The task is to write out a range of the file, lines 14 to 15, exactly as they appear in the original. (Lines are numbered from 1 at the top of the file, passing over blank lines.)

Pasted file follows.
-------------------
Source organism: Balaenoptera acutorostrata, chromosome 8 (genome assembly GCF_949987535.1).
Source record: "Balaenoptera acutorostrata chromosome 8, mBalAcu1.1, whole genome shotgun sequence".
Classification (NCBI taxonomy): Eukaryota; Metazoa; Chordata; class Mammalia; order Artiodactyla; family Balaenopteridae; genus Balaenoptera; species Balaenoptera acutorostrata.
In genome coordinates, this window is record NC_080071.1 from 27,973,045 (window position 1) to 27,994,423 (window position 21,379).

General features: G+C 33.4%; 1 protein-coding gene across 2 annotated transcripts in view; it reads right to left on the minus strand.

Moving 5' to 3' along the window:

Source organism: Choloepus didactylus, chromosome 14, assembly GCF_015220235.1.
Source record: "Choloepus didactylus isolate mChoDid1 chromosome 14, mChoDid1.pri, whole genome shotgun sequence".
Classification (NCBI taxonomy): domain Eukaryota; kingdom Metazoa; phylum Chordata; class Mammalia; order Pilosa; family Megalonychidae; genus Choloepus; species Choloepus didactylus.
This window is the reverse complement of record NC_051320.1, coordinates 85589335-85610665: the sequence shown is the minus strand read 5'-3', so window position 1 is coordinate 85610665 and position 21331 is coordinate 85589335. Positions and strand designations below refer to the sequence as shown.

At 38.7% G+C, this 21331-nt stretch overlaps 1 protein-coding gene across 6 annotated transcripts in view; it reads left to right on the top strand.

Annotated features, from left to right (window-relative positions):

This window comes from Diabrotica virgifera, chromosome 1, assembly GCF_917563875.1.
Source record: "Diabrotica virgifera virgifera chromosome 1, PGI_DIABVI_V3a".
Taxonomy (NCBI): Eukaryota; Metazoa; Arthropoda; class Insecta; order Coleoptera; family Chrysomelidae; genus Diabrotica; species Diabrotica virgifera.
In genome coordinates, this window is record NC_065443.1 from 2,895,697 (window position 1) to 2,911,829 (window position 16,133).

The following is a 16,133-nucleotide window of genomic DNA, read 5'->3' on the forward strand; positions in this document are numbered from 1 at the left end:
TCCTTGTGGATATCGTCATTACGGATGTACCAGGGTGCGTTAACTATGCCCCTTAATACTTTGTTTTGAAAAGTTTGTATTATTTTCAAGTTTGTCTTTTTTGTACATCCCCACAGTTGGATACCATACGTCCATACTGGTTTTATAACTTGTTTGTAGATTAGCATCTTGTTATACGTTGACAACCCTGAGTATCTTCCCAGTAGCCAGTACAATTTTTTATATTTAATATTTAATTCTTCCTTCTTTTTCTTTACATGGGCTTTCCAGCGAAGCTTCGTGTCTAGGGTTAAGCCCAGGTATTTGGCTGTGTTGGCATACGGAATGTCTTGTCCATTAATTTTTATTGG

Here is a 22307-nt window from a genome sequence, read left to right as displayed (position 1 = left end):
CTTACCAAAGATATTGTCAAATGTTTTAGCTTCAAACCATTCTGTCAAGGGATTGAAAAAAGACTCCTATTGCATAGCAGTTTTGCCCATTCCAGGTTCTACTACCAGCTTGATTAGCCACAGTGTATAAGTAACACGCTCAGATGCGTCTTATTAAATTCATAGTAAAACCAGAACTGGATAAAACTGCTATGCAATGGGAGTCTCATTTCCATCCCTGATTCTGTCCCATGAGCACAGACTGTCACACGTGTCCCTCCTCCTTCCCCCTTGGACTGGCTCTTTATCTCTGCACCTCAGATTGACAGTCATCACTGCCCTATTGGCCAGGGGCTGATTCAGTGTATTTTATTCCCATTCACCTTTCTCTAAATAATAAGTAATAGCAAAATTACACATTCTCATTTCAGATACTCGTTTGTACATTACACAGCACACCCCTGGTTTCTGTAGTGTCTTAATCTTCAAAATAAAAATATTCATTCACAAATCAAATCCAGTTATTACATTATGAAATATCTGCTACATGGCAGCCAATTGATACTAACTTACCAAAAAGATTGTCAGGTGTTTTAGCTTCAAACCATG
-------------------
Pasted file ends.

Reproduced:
Source record: "Diabrotica virgifera virgifera chromosome 1, PGI_DIABVI_V3a".
Taxonomy (NCBI): Eukaryota; Metazoa; Arthropoda; class Insecta; order Coleoptera; family Chrysomelidae; genus Diabrotica; species Diabrotica virgifera.